But stuff like this shouldn’t surprise us, because most dominants are clueless – most think their experience is normative. They literally have no idea. But who can blame them when the culture and media all simply parrot back their views and values ? Subordinates are familiar with the experience of the dominants because the dominants own the culture and the media, but rarely the other way around. That’s why if you want to go mainstream, you often have to “whitewash” yourself: Blacks lighten their skin, Asians change their eyes, Jews change their noses, etc. You have to suppress your identity.
Of course, this makes many of us want to reject the dominant culture altogether – which leads to ghettoism. The negative result, Tatum says, though is that it disconnects subordinates from the networks, skills, and resources that would otherwise help improve their plight — all of which are connected to the dominant group.
And so this where even earnest race relations have often fallen apart. Earnest Whites can easily become discouraged by the charges of still being racist. Meanwhile, people of color, are still angry by how clueless Whites continue to be.
From here Tatum says that the complexity of our identities can be an asset. If you are White, she says it might be easier to understand the perspective of minorities by drawing on your own experience of belonging to a subordinate group — as a young person, female, person with disability, growing up poor, etc. If you are a person of color, you might understand that cluelessness better if you realize you too are a clueless dominant — as a heterosexual, able-bodied person, a man, or some other kind of dominant person. Tatum says of herself:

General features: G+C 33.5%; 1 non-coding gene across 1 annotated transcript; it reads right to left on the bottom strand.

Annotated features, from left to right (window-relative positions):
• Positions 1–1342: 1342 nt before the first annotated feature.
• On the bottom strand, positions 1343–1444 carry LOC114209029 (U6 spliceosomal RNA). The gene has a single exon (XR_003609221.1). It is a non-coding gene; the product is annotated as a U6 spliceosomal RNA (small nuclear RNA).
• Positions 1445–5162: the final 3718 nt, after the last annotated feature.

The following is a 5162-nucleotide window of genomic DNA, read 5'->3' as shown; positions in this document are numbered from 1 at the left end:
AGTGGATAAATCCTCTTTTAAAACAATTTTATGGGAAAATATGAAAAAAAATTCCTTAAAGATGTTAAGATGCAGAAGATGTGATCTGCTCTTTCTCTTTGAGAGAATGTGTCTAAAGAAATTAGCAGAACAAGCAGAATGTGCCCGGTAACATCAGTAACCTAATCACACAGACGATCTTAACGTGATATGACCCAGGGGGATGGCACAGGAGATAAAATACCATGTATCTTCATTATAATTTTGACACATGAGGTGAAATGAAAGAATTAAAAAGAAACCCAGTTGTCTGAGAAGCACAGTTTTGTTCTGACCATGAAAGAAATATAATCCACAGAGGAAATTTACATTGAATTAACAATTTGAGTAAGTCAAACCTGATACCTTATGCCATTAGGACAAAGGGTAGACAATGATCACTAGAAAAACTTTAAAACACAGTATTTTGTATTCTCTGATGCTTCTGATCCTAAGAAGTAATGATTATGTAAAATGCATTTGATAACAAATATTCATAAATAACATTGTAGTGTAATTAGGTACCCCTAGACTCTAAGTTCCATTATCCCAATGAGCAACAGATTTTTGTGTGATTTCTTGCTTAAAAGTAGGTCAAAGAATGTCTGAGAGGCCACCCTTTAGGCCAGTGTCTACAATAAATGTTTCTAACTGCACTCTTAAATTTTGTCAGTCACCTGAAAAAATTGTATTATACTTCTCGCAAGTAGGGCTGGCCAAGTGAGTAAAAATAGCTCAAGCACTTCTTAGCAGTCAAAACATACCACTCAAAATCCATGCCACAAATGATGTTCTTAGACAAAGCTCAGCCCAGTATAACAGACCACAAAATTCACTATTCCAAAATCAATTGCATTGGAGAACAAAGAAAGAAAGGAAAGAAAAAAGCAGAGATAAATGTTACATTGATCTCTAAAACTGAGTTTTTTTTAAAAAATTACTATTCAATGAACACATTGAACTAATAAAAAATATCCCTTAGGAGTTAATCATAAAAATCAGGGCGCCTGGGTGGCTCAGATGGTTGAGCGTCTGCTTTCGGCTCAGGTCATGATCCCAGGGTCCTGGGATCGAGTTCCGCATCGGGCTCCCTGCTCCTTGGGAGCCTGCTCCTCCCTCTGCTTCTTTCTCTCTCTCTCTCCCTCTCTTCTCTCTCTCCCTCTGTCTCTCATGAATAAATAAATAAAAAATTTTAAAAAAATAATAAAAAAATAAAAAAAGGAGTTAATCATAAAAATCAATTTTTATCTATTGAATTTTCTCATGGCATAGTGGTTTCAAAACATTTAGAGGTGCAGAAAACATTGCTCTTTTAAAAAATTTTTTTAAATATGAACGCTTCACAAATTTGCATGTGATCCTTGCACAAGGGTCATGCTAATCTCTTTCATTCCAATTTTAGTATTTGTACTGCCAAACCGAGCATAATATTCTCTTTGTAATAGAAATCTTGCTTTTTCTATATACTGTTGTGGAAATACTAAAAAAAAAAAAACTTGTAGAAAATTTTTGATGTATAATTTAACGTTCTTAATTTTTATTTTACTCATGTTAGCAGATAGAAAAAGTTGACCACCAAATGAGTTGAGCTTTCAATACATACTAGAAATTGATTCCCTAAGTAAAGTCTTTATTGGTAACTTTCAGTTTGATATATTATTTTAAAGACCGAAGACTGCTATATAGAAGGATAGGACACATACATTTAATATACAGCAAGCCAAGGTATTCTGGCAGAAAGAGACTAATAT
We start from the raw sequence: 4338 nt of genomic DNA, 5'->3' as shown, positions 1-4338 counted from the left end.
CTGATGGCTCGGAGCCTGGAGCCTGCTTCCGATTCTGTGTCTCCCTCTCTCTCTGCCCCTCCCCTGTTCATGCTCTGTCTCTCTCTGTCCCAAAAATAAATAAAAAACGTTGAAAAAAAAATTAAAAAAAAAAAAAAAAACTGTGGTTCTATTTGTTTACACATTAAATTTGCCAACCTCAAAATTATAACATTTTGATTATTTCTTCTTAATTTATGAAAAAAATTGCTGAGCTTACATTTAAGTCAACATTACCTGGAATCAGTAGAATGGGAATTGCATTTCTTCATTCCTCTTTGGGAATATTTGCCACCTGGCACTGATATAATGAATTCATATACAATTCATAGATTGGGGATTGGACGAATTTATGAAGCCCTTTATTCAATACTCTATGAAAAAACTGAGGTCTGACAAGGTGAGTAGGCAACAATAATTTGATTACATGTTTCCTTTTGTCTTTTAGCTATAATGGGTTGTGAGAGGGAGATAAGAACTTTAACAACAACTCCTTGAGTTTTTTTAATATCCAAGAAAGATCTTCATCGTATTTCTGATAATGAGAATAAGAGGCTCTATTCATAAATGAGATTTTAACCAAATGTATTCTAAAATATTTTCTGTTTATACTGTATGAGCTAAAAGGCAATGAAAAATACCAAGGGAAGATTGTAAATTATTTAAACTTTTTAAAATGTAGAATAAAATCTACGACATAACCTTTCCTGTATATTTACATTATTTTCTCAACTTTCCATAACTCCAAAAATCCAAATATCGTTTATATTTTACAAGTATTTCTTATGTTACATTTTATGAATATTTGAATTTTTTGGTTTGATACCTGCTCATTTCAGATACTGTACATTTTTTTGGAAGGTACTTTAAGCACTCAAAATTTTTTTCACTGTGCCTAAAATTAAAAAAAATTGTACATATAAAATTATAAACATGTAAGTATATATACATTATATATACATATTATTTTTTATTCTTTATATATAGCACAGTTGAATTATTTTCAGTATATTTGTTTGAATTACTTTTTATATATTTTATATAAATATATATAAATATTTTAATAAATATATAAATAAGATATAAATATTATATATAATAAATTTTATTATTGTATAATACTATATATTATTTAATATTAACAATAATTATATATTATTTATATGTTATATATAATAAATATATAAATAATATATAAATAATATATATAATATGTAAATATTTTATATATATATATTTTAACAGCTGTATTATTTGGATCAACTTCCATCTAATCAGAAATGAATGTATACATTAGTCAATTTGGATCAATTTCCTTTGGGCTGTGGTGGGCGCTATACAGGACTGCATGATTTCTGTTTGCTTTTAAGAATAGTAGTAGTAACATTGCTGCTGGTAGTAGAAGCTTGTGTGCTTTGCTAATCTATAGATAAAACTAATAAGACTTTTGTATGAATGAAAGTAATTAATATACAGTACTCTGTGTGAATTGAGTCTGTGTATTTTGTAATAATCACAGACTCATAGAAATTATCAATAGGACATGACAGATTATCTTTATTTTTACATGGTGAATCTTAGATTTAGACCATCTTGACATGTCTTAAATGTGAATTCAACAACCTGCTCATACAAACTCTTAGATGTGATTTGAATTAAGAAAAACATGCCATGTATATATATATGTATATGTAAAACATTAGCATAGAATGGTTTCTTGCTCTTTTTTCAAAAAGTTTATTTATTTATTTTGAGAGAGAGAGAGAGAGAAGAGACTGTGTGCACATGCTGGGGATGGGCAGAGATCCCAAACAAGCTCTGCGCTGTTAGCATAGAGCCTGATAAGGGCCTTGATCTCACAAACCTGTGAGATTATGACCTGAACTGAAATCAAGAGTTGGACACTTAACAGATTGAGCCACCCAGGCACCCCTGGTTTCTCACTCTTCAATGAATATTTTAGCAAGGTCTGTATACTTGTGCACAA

If I am impatient with a White woman for not recognizing her White privilege, it may be useful for me to remember how much of my life I spent oblivious to the fact of the daily advantages I receive simply because I am heterosexual, or the ways in which I may take my class privilege for granted. (p. 23)
In other words, perhaps the first step is to realize that both the threads of clueless dominance and helpless subordination run through all of us. None of us are exempt or immune.
The thesis of this chapter resonates deeply with me as a Christian. People often say that at the heart of Christianity is love. Actually, it’s Jesus. But yes, love is central. But so is the belief that we are all sinners. More specifically: we are all victims of sin, but we are also all perpetrators of it. I cannot decry the corruption of politicians without also being humble about the greed in my own heart. I cannot turn my nose at Miley Cyrus without implicating my own pride and insecurities. I cannot point at the speck in my brother’s eye without bumping into the plank in my own.
There are sinners on both sides of the racial conversation. As an ethnic minority here in America (but certainly not the world!) – it’s so easy to just shake my head at the majority. I was recently talking with a friend about Rick Warren and also the Exponential Conference – and he said something that startled me: Most white people just don’t get it. That may or may not be true. But the Cross of Christ reminds me: I am a clueless sinner too. This does not negate the sins of the majority. In fact, I believe the Cross puts the onus on the dominant – not the subordinate; reconciliation and love, in light of Christ crucified, is always the ethical responsibility of the strong, not the weak. But even so, the Cross still stunningly calls me to humility and patience. Ponder this long enough and you’ll realize how offensive, yet radical this is.
Personally, I think the Cross takes us much further than Tatum does, but it seems promising that it’s in the same direction. Because my interest in this topic is not to stoke racial animosity or pride – but in seeking racial righteousness in the Church, and peace in the world.